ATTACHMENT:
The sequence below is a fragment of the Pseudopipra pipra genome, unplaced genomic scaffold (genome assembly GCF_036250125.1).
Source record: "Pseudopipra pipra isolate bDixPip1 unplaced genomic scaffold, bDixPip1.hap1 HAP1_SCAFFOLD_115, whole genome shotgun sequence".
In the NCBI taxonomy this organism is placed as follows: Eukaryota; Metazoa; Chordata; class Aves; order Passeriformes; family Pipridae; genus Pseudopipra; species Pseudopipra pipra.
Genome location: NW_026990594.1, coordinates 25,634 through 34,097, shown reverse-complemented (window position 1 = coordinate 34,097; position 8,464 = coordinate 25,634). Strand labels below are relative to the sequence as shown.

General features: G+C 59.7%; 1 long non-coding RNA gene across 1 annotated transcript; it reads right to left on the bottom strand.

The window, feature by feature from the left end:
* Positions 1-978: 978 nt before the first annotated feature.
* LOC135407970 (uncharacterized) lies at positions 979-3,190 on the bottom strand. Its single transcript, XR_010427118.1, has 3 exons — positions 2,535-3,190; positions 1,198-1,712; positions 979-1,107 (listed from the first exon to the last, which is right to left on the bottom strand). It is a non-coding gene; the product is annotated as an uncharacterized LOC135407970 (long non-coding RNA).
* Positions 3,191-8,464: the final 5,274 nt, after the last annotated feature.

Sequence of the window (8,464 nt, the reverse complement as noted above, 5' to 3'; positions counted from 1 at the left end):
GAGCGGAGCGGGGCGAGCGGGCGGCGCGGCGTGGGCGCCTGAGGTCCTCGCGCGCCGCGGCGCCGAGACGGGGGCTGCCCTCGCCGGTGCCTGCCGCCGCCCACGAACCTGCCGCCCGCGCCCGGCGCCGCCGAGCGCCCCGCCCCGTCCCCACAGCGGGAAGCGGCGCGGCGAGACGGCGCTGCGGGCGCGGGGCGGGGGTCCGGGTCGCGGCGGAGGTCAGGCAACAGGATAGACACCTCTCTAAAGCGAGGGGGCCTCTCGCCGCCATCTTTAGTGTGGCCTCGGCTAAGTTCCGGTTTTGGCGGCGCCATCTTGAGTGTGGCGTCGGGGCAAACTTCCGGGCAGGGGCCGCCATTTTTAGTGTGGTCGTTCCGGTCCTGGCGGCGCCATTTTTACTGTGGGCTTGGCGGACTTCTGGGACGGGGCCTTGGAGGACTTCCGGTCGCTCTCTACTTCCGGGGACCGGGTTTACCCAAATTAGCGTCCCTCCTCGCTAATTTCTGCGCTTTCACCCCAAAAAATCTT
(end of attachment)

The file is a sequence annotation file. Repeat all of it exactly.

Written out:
The sequence below is a fragment of the Pseudopipra pipra genome, unplaced genomic scaffold (genome assembly GCF_036250125.1).
Source record: "Pseudopipra pipra isolate bDixPip1 unplaced genomic scaffold, bDixPip1.hap1 HAP1_SCAFFOLD_115, whole genome shotgun sequence".
In the NCBI taxonomy this organism is placed as follows: Eukaryota; Metazoa; Chordata; class Aves; order Passeriformes; family Pipridae; genus Pseudopipra; species Pseudopipra pipra.
Genome location: NW_026990594.1, coordinates 25,634 through 34,097, shown reverse-complemented (window position 1 = coordinate 34,097; position 8,464 = coordinate 25,634). Strand labels below are relative to the sequence as shown.

General features: G+C 59.7%; 1 long non-coding RNA gene across 1 annotated transcript; it reads right to left on the bottom strand.

The window, feature by feature from the left end:
* Positions 1-978: 978 nt before the first annotated feature.
* LOC135407970 (uncharacterized) lies at positions 979-3,190 on the bottom strand. Its single transcript, XR_010427118.1, has 3 exons — positions 2,535-3,190; positions 1,198-1,712; positions 979-1,107 (listed from the first exon to the last, which is right to left on the bottom strand). It is a non-coding gene; the product is annotated as an uncharacterized LOC135407970 (long non-coding RNA).
* Positions 3,191-8,464: the final 5,274 nt, after the last annotated feature.

Sequence of the window (8,464 nt, the reverse complement as noted above, 5' to 3'; positions counted from 1 at the left end):
GAGCGGAGCGGGGCGAGCGGGCGGCGCGGCGTGGGCGCCTGAGGTCCTCGCGCGCCGCGGCGCCGAGACGGGGGCTGCCCTCGCCGGTGCCTGCCGCCGCCCACGAACCTGCCGCCCGCGCCCGGCGCCGCCGAGCGCCCCGCCCCGTCCCCACAGCGGGAAGCGGCGCGGCGAGACGGCGCTGCGGGCGCGGGGCGGGGGTCCGGGTCGCGGCGGAGGTCAGGCAACAGGATAGACACCTCTCTAAAGCGAGGGGGCCTCTCGCCGCCATCTTTAGTGTGGCCTCGGCTAAGTTCCGGTTTTGGCGGCGCCATCTTGAGTGTGGCGTCGGGGCAAACTTCCGGGCAGGGGCCGCCATTTTTAGTGTGGTCGTTCCGGTCCTGGCGGCGCCATTTTTACTGTGGGCTTGGCGGACTTCTGGGACGGGGCCTTGGAGGACTTCCGGTCGCTCTCTACTTCCGGGGACCGGGTTTACCCAAATTAGCGTCCCTCCTCGCTAATTTCTGCGCTTTCACCCCAAAAAATCTT